From building websites to top-level coaching
Greg: It’s amazing. Yeah. And that journey, so going from building websites to now coaching some of the world’s top online businesses, what was the journey in between? How’d you go from that to coaching?
James: I already brought to the table my business skills. So I was a general manager. I had advanced skills in terms of hiring and training and running a team. I had 72 staff when I quit my job. I had already had experience running multi-million-dollar businesses. The last business was doing around $50 million a year, and my job before that, we were doing 100 million dollars a year.
I’d already worked with big brands like Mercedes-Benz, BMW, Vodafone, General Motors. And I’d also worked in micro businesses, small businesses like my grandfather’s brokerage out in a shed out the back of his house. So I had a lot of experience in the general business sense.
But it was really an evolution of me just learning the online stuff, enough to be able to figure out how it works. I had early successes with search engine optimization, and with website creation, even though I’m not a coder, and I’m not a technical sort of geeky guy. I was able to just pragmatically understand what’s happening.
And then through an evolution of helping myself and then helping others, with those two things, I was able to build up some teams. And I built up a website development business, I built up a search engine optimization business, and later on, I sold those businesses.
And in the meantime, I had this community where it started off fairly small, I think 65 members for my main community. I had one or two mentoring students that turned into sort of half a dozen or 10 or 20 higher-level students. And over time, those two levels sort of grew.
And then I managed to convert some of those just through a natural organic process into business partners. So I have a little portfolio now of around a dozen business partners, and I help them grow their business. And I’ve started adding things like the book, and Audible, and some courses that can help me reach people who aren’t quite ready for the full-on coaching yet.
Bringing in the business
Greg: And so you have various levels of businesses that you help, but how do you attract businesses to your business?
James: I’d say we’re pretty content marketing heavy. In the early days, I tried all sorts of things. You know, I was actually a super affiliate. Before I quit my job, I used to drive a lot of traffic to offers. So I was really good at paid traffic and landing pages and copy and things that would help convert. I really cut my teeth on that stuff.
I used to build my own websites and run all my marketing campaigns and shockingly, I even did all my own graphics and designs, and did all my search engine optimization and all my email writing, and basically did every single thing in my business.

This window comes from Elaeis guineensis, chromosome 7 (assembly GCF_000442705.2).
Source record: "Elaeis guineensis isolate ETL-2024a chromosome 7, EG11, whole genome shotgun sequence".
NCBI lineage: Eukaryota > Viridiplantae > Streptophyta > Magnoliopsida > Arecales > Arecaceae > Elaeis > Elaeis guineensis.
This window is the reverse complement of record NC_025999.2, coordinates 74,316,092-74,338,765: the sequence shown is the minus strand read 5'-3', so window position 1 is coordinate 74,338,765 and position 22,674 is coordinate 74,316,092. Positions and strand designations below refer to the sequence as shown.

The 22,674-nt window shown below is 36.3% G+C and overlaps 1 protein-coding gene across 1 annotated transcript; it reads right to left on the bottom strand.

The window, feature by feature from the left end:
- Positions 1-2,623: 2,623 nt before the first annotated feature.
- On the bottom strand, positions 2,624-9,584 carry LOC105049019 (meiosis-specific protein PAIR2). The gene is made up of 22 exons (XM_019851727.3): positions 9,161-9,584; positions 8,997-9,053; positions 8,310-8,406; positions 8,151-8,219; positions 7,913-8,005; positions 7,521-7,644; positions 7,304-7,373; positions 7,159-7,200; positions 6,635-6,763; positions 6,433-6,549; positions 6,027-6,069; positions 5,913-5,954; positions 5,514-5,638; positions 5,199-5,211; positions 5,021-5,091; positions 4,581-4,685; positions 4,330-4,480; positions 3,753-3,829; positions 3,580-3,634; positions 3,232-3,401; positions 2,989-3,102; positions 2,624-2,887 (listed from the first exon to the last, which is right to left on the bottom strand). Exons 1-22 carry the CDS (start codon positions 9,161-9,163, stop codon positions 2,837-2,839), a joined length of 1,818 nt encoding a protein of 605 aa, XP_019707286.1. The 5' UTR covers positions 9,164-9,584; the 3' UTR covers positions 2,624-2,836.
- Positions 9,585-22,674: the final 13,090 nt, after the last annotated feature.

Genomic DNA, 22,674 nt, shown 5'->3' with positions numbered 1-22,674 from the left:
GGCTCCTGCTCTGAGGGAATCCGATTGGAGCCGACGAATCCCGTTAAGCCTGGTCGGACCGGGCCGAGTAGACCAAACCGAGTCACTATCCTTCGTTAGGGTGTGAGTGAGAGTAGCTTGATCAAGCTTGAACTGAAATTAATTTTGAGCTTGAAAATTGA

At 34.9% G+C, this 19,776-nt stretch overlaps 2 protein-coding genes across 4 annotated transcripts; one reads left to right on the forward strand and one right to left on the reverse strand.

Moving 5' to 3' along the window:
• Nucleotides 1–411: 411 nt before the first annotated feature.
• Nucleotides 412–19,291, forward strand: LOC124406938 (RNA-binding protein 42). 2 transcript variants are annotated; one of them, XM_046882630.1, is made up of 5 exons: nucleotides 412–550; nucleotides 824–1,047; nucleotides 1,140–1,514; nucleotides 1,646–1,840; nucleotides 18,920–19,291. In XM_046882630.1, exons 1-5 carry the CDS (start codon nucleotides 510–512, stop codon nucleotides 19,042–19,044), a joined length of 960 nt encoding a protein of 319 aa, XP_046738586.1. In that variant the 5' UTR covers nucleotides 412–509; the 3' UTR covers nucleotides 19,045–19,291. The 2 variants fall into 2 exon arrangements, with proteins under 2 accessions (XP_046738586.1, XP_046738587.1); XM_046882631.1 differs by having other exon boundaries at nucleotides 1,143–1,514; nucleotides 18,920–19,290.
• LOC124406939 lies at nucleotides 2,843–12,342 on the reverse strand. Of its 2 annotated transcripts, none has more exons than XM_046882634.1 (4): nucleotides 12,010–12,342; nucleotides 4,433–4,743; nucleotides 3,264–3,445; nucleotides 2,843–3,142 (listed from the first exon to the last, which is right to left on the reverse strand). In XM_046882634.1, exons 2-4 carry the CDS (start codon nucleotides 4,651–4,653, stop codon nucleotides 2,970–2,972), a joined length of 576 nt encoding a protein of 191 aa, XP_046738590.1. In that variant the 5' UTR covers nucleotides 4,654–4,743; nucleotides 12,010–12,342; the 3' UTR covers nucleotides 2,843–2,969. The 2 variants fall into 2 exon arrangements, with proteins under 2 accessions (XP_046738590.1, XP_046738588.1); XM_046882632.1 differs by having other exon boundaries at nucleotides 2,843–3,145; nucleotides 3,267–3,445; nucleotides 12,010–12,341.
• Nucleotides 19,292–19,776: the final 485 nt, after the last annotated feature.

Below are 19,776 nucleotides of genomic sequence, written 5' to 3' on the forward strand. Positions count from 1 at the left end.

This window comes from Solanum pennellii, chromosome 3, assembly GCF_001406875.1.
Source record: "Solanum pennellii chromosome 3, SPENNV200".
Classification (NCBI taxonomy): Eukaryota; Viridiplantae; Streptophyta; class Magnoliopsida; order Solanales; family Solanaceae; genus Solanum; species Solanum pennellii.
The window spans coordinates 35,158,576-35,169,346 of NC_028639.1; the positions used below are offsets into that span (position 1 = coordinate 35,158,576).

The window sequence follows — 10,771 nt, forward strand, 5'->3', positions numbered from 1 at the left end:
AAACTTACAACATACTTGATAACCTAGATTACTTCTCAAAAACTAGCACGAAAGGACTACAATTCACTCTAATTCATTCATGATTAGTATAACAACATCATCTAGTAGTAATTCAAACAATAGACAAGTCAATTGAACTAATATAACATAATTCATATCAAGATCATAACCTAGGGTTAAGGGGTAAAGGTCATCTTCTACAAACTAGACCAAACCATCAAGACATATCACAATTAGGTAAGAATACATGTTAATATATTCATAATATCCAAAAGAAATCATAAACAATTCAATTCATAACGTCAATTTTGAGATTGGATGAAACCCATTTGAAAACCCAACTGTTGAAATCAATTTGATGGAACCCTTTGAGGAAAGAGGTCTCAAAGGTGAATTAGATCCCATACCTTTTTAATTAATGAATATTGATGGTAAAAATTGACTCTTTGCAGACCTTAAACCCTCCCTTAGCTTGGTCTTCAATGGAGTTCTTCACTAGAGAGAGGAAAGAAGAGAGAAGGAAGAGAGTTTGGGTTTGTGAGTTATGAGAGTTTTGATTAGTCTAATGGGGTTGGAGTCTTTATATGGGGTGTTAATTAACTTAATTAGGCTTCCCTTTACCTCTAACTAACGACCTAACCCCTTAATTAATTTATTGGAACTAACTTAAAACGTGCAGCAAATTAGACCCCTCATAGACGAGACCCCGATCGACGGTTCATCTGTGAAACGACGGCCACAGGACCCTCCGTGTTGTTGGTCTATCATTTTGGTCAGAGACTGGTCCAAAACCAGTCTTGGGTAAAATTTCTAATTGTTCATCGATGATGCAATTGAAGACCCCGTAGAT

And then I hired a support person. And then I hired a content person. And then over time, I hired people to help me with the website and then I went out as I could afford it, to get professional level things such as API, software, coding, design, and then professional writing. So these things added on later as my business matured.
But in terms of traffic, I’ve been podcasting for a long time. That’s been a steady source of leads for me. And more recently in the last few years, I certainly did this a long time ago, and then stopped and then started again, is short video marketing out there on social platforms, bringing people some awareness to what I do.
And then of course, the book is working well, and I use Amazon as a prime distribution awareness zone there. It’s very common for someone to see my book recommended when they purchase another book, and they’ll buy the book and then they’ll get to know me that way, and they come through into my programs.
So there’s different ways that people become aware of me. And also in the past, I’ve done some speaking appearances. It’s varied in terms of frequency over the years. I do some guesting appearances. And now we’re even doing some paid traffic, but mostly to warm audiences, remarketing to people who might have visited my site, just to help the conversion process. But I do get a lot of referrals.
And the other thing, luckily, for my business model, is because it’s predominantly recurring, a lot of people just stick around. So I have a very strong core base of people who I’ve had for a long time, and because they don’t leave, I’m not constantly scraping around for new customers to replace them.
Owning the racecourse
Greg: Yeah, absolutely. So I think you call that the Octopus, where you’ve got tentacles out on every platform. But you’re also famous for Own The Racecourse, right? So can you just talk a little bit about that?
James: It’s about ownership and control. It’s like, some people build their whole business on someone else’s platform. You know, they might be a YouTube celebrity, they might have a big Facebook fan page, they might be an Instagram influencer, they might be a podcaster.
And these can be great while they work, but sometimes we see the platform makes a change, or that they don’t like a type of topic anymore. Or there’s just issues in terms of control where things, you know, aren’t able to be done.
Like, for example, if you were to run a membership group on Facebook, you can’t automatically add people as they get billed and remove them, and you’re not able to access all their data. Like, Facebook has certain criteria around what users can and can’t do, and you don’t have much say in that. And the big risk, of course, is that it just disappears.